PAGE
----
Hospitals don't factor in full cost of EHR implementation
Hospitals may not be fully prepared for the full cost of EHR implementation, according to research published by Journal of the American Medical Informatics Association seeking to help organizations better understand the total bill.
Researchers from the United Kingdom and Boston identified four main cost categories: infrastructure (such as hardware and software); personnel (such as a project managers and training teams); facilities (furniture, fittings and space) and other (such as training materials).
"With cost considered one of the most significant barriers, it is important for hospitals and governments to be clear from the outset of the major cost categories involved and the factors that may impact on these costs," the authors said. Otherwise, health organizations risk failure.
The researchers evaluated the implementation of three centrally procured systems in 12 diverse healthcare organizations as part of England's £12.7 billion (USD $20 billion) National Programme for IT. They found myriad difficulties--the overall program was dismantled in September 2011 though component parts were kept in place, according to an announcement.
They studied organizations at different stages of implementing these systems and conducted 41 interviews with those involved.
Various factors affect the cost, they found, with different hospitals choosing varying amounts and types of infrastructure, diverse training approaches for staff and different software applications to integrate with the new system.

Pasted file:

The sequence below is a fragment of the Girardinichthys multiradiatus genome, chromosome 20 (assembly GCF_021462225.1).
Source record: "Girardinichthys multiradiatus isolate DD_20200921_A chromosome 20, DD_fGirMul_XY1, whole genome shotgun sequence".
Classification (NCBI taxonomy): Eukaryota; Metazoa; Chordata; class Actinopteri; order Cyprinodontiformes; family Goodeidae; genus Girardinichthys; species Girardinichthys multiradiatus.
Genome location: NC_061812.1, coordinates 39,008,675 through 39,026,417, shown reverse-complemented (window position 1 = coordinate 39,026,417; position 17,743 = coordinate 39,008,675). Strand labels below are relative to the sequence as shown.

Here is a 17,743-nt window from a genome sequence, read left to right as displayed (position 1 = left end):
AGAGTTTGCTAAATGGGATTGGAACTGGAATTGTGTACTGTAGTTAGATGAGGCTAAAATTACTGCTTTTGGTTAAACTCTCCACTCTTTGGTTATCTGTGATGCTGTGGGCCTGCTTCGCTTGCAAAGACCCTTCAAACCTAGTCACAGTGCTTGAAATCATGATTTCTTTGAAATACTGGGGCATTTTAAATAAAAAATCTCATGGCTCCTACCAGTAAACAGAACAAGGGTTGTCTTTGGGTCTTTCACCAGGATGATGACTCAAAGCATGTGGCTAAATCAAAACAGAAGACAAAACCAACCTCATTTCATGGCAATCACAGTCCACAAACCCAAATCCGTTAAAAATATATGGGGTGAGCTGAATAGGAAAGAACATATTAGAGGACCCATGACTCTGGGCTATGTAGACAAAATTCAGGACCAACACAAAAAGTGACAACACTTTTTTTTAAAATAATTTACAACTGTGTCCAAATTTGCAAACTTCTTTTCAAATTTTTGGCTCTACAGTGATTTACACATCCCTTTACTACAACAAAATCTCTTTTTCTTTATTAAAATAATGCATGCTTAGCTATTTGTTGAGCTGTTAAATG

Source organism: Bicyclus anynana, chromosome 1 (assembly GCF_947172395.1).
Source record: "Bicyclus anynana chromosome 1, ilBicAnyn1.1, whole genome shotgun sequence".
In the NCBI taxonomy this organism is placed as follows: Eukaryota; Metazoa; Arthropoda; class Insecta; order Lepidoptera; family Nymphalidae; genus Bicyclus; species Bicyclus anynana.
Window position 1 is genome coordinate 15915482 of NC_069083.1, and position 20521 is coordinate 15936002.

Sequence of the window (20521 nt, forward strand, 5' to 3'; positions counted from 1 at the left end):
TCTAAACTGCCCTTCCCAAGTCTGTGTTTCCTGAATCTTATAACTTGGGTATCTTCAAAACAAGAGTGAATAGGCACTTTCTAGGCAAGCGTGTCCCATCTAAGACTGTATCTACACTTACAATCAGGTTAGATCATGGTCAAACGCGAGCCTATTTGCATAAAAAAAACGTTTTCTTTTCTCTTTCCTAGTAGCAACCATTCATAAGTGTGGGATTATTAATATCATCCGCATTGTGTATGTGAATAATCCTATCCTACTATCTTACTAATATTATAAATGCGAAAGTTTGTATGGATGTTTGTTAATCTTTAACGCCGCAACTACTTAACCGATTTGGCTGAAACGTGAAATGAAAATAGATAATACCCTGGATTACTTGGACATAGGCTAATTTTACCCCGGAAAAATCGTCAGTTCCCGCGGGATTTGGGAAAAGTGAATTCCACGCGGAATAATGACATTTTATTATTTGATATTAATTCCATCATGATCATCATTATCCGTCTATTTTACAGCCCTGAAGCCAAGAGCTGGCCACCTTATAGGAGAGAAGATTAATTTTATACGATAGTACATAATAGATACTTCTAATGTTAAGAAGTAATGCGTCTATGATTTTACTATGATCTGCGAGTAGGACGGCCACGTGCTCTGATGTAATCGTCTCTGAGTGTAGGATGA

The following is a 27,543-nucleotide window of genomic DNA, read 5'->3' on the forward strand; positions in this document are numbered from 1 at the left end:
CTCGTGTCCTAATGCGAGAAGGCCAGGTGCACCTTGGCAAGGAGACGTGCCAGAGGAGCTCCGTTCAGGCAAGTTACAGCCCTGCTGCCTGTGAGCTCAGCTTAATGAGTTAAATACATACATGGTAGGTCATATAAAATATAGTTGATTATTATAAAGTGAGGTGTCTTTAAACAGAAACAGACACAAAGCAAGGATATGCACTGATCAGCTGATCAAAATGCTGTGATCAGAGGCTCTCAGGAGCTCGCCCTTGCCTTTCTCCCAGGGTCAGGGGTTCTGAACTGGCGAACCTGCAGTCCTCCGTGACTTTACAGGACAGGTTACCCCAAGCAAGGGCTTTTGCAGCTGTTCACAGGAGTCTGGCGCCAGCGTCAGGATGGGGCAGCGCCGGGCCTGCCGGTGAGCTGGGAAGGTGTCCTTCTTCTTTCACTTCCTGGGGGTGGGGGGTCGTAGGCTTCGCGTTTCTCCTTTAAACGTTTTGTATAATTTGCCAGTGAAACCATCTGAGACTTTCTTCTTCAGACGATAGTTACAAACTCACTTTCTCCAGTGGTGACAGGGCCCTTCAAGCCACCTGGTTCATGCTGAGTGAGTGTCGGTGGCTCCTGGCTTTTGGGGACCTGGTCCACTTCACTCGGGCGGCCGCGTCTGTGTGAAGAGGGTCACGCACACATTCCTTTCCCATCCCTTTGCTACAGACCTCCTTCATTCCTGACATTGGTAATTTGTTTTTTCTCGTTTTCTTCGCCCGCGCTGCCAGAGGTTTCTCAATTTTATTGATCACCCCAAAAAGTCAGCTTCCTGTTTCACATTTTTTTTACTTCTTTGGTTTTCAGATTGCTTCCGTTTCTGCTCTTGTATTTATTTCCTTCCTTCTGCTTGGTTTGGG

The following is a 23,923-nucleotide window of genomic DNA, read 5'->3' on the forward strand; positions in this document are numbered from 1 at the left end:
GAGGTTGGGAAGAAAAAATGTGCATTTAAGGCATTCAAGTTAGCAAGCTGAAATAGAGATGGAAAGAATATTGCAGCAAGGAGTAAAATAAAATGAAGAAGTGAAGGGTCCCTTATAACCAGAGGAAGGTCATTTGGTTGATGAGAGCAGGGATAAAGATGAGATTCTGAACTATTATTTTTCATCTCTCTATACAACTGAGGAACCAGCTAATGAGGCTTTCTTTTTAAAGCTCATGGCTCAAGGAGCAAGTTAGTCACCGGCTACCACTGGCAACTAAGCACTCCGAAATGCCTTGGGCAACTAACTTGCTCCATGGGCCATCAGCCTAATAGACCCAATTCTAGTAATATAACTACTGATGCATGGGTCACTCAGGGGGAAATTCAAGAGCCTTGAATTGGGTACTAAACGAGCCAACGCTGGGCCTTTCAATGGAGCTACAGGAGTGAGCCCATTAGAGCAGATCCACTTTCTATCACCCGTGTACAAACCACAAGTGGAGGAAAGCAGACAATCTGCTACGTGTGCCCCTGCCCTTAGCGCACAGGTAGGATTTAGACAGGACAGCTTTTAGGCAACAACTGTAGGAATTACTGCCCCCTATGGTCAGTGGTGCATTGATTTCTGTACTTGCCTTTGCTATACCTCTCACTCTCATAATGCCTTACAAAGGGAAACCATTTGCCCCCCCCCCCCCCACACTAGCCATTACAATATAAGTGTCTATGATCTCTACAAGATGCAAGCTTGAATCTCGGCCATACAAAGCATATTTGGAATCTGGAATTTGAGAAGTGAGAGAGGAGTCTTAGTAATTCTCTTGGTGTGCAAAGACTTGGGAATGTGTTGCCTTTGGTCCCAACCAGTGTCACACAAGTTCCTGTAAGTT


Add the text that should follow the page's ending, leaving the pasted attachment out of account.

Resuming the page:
Project planners tended to overlook certain costs. Training was the area where hospitals were most likely to scrimp--and one that could create new safety hazards, according to the authors.
Surveys continue to show physicians dissatisfied with the cost and functionality of EHR systems. Close to 70 percent of docs in a survey by Medical Economics published this week said the headaches haven't been worth it, 45 percent said that patient care has actually gotten worse following implementation of an EHR system and 43 percent said that they've incurred significant financial losses.
More than half in athenahealth's Physician Sentiment Index said the cost of EHR tools outweighs their benefit.
Those costs vary widely for community hospitals, with some paying less than $5 million and others more than $20 million, according to a survey from Community Hospital 100 and Anthelio.
Survey: Docs dissatisfied with EHR cost, functionality
Physicians: EHR costs outweigh financial benefits
The cost-benefit calculation of electronic health records systems
Survey: EHR costs vary widely